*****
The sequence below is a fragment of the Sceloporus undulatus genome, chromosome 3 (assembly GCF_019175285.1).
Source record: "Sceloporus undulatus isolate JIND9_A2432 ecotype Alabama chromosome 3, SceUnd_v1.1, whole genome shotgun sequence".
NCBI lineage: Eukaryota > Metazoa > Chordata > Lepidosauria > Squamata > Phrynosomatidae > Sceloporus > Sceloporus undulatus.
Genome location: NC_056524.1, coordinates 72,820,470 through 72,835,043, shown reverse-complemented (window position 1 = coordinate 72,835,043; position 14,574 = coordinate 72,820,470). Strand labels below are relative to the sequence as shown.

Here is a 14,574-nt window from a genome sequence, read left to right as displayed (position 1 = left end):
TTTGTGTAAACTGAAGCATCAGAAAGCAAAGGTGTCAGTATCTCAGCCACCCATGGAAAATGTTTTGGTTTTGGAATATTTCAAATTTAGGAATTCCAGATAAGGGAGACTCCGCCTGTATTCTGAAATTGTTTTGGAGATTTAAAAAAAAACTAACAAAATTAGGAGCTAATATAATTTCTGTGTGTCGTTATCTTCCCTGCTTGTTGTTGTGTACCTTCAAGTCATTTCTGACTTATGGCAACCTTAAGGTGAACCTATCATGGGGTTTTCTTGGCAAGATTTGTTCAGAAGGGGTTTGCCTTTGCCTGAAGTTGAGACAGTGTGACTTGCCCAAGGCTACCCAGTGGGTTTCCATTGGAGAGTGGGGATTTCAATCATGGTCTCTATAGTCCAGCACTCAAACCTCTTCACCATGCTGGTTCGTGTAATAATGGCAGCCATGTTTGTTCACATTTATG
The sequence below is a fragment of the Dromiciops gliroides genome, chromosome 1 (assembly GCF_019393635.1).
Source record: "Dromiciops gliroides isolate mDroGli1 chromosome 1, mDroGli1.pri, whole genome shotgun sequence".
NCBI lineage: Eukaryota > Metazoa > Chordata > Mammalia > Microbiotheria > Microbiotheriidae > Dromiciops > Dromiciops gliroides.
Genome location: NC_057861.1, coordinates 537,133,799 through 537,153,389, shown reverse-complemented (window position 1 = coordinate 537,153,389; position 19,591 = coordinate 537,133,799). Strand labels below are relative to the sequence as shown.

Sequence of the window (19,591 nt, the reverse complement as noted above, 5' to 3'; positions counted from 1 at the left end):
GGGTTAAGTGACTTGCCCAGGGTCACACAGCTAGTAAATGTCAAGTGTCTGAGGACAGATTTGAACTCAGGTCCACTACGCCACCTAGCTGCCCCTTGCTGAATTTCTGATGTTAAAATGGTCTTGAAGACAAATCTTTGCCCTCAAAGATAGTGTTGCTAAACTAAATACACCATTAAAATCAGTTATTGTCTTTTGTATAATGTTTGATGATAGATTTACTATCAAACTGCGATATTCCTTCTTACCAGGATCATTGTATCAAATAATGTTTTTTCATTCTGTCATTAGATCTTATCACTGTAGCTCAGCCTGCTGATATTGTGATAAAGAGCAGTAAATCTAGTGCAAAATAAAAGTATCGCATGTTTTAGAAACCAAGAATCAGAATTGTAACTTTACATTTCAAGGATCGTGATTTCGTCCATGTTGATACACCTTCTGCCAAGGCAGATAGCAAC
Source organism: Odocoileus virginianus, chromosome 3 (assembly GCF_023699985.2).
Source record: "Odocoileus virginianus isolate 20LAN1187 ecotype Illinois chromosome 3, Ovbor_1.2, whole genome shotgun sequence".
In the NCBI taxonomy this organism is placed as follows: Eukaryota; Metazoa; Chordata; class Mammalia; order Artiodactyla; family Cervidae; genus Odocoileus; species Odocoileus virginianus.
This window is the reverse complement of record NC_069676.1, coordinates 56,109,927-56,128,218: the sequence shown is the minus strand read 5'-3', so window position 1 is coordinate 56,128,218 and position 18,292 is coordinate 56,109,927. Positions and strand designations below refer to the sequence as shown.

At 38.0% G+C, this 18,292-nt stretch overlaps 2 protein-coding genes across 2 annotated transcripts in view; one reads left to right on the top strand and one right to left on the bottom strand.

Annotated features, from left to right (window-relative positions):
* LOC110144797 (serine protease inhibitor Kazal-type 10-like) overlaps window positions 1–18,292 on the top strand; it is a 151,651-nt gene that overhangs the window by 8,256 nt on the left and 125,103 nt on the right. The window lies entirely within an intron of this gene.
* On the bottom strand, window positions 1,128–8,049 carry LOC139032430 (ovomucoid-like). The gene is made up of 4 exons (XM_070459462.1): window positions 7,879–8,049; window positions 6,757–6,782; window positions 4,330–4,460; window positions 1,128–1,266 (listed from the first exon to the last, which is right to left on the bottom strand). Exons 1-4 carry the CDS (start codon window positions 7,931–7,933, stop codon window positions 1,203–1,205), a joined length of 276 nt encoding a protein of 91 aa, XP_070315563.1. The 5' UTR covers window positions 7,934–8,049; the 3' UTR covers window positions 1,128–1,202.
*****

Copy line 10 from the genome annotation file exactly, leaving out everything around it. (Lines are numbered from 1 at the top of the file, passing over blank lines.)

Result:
Genome location: NC_057861.1, coordinates 537,133,799 through 537,153,389, shown reverse-complemented (window position 1 = coordinate 537,153,389; position 19,591 = coordinate 537,133,799). Strand labels below are relative to the sequence as shown.